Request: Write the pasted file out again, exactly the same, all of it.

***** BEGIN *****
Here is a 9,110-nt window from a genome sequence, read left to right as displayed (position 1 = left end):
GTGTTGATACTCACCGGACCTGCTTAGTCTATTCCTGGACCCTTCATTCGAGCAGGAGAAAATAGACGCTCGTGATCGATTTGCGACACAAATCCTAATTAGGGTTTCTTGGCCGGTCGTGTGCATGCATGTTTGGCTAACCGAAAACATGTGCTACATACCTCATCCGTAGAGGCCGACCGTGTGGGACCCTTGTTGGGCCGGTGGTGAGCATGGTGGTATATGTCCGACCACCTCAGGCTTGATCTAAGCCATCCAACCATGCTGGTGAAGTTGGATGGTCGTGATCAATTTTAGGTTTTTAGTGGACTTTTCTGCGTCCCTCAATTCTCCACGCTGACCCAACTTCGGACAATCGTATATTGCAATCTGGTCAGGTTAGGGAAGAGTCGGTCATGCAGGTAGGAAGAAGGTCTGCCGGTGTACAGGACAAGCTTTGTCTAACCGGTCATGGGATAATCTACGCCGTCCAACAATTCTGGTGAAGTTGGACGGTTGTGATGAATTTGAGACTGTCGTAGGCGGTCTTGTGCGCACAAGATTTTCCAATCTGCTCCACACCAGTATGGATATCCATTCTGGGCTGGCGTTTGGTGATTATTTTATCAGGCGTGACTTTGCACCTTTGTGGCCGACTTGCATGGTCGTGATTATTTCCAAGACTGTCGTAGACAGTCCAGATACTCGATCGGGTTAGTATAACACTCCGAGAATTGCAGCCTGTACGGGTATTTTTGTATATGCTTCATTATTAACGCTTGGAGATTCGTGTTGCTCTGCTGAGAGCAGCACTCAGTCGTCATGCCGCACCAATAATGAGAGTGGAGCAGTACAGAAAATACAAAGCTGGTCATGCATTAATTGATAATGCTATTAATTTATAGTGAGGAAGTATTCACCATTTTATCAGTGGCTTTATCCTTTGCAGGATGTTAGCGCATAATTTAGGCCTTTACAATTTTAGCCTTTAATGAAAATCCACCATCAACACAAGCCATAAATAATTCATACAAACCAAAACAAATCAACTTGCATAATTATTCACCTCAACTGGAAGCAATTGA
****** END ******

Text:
Here is a 9,110-nt window from a genome sequence, read left to right as displayed (position 1 = left end):
GTGTTGATACTCACCGGACCTGCTTAGTCTATTCCTGGACCCTTCATTCGAGCAGGAGAAAATAGACGCTCGTGATCGATTTGCGACACAAATCCTAATTAGGGTTTCTTGGCCGGTCGTGTGCATGCATGTTTGGCTAACCGAAAACATGTGCTACATACCTCATCCGTAGAGGCCGACCGTGTGGGACCCTTGTTGGGCCGGTGGTGAGCATGGTGGTATATGTCCGACCACCTCAGGCTTGATCTAAGCCATCCAACCATGCTGGTGAAGTTGGATGGTCGTGATCAATTTTAGGTTTTTAGTGGACTTTTCTGCGTCCCTCAATTCTCCACGCTGACCCAACTTCGGACAATCGTATATTGCAATCTGGTCAGGTTAGGGAAGAGTCGGTCATGCAGGTAGGAAGAAGGTCTGCCGGTGTACAGGACAAGCTTTGTCTAACCGGTCATGGGATAATCTACGCCGTCCAACAATTCTGGTGAAGTTGGACGGTTGTGATGAATTTGAGACTGTCGTAGGCGGTCTTGTGCGCACAAGATTTTCCAATCTGCTCCACACCAGTATGGATATCCATTCTGGGCTGGCGTTTGGTGATTATTTTATCAGGCGTGACTTTGCACCTTTGTGGCCGACTTGCATGGTCGTGATTATTTCCAAGACTGTCGTAGACAGTCCAGATACTCGATCGGGTTAGTATAACACTCCGAGAATTGCAGCCTGTACGGGTATTTTTGTATATGCTTCATTATTAACGCTTGGAGATTCGTGTTGCTCTGCTGAGAGCAGCACTCAGTCGTCATGCCGCACCAATAATGAGAGTGGAGCAGTACAGAAAATACAAAGCTGGTCATGCATTAATTGATAATGCTATTAATTTATAGTGAGGAAGTATTCACCATTTTATCAGTGGCTTTATCCTTTGCAGGATGTTAGCGCATAATTTAGGCCTTTACAATTTTAGCCTTTAATGAAAATCCACCATCAACACAAGCCATAAATAATTCATACAAACCAAAACAAATCAACTTGCATAATTATTCACCTCAACTGGAAGCAATTGA